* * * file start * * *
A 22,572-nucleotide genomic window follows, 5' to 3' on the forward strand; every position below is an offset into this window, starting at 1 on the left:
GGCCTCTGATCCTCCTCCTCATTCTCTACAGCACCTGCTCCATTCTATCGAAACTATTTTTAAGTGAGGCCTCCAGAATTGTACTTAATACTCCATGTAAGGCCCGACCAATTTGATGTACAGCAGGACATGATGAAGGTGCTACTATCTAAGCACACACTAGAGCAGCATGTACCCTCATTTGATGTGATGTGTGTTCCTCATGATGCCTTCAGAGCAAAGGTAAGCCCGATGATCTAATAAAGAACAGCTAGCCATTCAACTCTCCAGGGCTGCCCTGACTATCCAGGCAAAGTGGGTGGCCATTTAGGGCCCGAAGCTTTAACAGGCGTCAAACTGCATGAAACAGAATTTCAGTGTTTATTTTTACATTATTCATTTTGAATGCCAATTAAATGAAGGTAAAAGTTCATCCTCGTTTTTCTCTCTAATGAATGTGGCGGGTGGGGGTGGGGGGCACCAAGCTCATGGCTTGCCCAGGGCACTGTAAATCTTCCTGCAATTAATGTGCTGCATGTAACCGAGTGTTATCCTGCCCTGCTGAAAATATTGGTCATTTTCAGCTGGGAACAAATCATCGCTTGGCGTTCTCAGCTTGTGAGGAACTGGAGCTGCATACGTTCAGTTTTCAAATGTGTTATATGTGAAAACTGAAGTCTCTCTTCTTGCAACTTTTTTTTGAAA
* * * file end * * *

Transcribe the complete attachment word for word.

A 22,572-nucleotide genomic window follows, 5' to 3' on the forward strand; every position below is an offset into this window, starting at 1 on the left:
GGCCTCTGATCCTCCTCCTCATTCTCTACAGCACCTGCTCCATTCTATCGAAACTATTTTTAAGTGAGGCCTCCAGAATTGTACTTAATACTCCATGTAAGGCCCGACCAATTTGATGTACAGCAGGACATGATGAAGGTGCTACTATCTAAGCACACACTAGAGCAGCATGTACCCTCATTTGATGTGATGTGTGTTCCTCATGATGCCTTCAGAGCAAAGGTAAGCCCGATGATCTAATAAAGAACAGCTAGCCATTCAACTCTCCAGGGCTGCCCTGACTATCCAGGCAAAGTGGGTGGCCATTTAGGGCCCGAAGCTTTAACAGGCGTCAAACTGCATGAAACAGAATTTCAGTGTTTATTTTTACATTATTCATTTTGAATGCCAATTAAATGAAGGTAAAAGTTCATCCTCGTTTTTCTCTCTAATGAATGTGGCGGGTGGGGGTGGGGGGCACCAAGCTCATGGCTTGCCCAGGGCACTGTAAATCTTCCTGCAATTAATGTGCTGCATGTAACCGAGTGTTATCCTGCCCTGCTGAAAATATTGGTCATTTTCAGCTGGGAACAAATCATCGCTTGGCGTTCTCAGCTTGTGAGGAACTGGAGCTGCATACGTTCAGTTTTCAAATGTGTTATATGTGAAAACTGAAGTCTCTCTTCTTGCAACTTTTTTTTGAAA